Preserving the Language of Aloha.

Author:Wyels, Joyce Gregory


From language immersion schools to hula and ukulele classes, devoted inhabitants of the Hawaiian Islands are dedicated to the protection and perpetuation of their indigenous language and age-old traditions

Hawaiians were certainly not the only indigenous people who reclaimed their traditional culture in the 1970s. Among others who forged a cultural revival were the Maori of New Zealand (Aotearoa) and several First Nations communities in North America. But one could argue that no group created a bigger splash than the Hawaiians.

The launching of Hawaii's ocean-going canoe Hokule'a in 1975 captured the public's imagination. Designed as a replica of the vessels their ancestors sailed to populate the islands of the Pacific, the Hokule'a demonstrated in its first voyage to Tahiti the feasibility of navigating vast distances guided only by the stars, ocean currents, winds, and other elements of nature. A point of pride for Hawaiians, it was like a validation of their ancient legends. More than that, it signaled a revitalization of deep-rooted traditions and a cultural reawakening that persists to this day.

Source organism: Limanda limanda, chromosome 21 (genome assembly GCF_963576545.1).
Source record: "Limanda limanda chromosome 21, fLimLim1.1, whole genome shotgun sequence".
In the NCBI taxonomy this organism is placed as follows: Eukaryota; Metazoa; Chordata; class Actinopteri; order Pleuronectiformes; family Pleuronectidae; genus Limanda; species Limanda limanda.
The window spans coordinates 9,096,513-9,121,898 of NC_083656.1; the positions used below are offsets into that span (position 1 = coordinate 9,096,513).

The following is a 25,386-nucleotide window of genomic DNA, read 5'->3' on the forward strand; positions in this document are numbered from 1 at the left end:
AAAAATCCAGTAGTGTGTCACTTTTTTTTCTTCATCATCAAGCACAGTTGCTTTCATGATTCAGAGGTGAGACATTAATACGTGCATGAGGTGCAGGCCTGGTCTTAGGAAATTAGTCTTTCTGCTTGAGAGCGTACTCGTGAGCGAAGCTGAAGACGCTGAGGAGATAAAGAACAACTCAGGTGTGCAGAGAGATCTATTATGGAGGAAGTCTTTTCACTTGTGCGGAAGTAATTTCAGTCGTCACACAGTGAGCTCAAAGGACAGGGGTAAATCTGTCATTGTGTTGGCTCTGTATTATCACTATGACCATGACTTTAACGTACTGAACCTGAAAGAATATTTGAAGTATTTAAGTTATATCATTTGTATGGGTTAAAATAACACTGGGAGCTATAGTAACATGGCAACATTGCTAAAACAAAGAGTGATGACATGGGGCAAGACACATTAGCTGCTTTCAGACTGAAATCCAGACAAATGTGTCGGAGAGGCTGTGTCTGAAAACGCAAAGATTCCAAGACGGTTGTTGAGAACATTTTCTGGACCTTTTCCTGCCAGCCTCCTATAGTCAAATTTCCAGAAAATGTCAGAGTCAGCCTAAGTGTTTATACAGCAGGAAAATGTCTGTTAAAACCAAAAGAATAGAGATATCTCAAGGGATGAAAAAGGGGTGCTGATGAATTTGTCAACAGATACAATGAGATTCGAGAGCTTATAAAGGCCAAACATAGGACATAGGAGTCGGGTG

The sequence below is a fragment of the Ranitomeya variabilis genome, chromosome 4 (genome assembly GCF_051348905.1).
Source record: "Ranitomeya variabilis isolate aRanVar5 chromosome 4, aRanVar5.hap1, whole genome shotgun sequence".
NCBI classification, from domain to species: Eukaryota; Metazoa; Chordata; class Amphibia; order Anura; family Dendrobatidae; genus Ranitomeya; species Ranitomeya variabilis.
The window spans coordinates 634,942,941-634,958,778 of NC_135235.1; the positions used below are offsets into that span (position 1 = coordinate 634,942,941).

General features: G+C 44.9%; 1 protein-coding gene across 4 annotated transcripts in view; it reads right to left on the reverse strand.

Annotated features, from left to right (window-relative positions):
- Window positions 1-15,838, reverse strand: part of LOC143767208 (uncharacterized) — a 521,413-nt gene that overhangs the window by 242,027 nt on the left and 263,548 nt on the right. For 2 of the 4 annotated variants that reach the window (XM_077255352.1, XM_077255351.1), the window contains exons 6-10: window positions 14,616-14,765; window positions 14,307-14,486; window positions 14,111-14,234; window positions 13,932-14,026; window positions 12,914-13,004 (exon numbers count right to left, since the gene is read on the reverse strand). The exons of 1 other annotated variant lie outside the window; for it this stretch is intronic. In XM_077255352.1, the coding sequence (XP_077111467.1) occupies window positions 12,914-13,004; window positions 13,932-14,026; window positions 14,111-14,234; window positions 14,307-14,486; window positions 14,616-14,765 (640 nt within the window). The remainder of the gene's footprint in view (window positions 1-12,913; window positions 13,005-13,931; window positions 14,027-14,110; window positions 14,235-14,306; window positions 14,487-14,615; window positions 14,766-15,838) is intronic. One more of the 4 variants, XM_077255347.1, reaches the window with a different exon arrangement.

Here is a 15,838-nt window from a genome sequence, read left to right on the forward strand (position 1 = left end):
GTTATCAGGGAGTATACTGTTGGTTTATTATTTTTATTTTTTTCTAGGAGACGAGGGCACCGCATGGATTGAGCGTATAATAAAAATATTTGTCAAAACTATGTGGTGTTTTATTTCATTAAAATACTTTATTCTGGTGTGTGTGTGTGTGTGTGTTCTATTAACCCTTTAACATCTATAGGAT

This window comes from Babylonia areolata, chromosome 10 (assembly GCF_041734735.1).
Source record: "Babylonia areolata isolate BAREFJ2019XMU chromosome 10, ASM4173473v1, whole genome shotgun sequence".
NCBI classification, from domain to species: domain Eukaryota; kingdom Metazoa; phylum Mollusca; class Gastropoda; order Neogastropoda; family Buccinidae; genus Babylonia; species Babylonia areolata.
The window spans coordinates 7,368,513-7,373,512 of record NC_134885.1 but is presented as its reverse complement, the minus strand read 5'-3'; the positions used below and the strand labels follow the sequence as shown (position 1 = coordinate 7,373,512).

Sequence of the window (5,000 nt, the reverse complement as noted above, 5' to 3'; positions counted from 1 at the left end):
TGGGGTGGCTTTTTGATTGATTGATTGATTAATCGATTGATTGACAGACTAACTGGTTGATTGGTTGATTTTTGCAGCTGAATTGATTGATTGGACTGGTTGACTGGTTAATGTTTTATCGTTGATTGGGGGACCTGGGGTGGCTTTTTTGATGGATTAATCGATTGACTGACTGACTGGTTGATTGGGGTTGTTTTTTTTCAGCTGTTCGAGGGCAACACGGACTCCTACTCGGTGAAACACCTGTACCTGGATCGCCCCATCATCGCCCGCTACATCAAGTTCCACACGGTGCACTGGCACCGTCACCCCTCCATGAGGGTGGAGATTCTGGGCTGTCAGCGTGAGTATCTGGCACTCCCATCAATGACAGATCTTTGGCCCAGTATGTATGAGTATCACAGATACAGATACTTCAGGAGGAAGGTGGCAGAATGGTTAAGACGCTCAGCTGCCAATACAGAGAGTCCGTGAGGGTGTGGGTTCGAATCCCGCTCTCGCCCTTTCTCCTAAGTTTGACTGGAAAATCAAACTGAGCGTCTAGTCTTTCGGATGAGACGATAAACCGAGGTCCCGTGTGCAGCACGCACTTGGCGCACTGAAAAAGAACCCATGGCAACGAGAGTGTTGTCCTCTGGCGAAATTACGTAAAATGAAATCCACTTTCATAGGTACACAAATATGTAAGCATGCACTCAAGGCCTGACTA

Visitors, too, bask in the warmth of Hawaii's ancient but still vibrant culture. Who can resist a welcoming "Aloha!" as an islander slips a profusion of fragrant blossoms over one's head? Genuine hospitality, symbolized by the flower lei, is just one endearing feature of Hawaiian culture.

Other attributes, such as generosity, spirituality, harmony, reverence for nature, strong family ties, and respect for ancient legends and traditions find their expression in Hawaiian music, chanting, and hula, and the Hawaiian language is intimately interwoven with the whole.

"The appeal of the hula is universal," says Cy Bridges, kumu hula (teacher) and Director of the Polynesian Cultural Center on Oahu. This quintessential Hawaiian art form, with its rhythmic movements and graceful gestures, has spread from an isolated archipelago in the Pacific, to Asia, Europe, and throughout the Americas.

Bridges, who has consulted for hula halau (schools) in both Mexico and Japan, observes that at one point, the number of hula halau in Mexico City rivaled the number of such schools in Hawaii. "When you turn on the radio and hear 'Hawaii Calls'--the language and beautiful songs--it's haunting," he says.

Recently "Uncle Cy" helped judge the popular "Hula o Na Keiki," or children's hula competition, at Maui's Ka'anapali Beach Hotel. "The keiki are...

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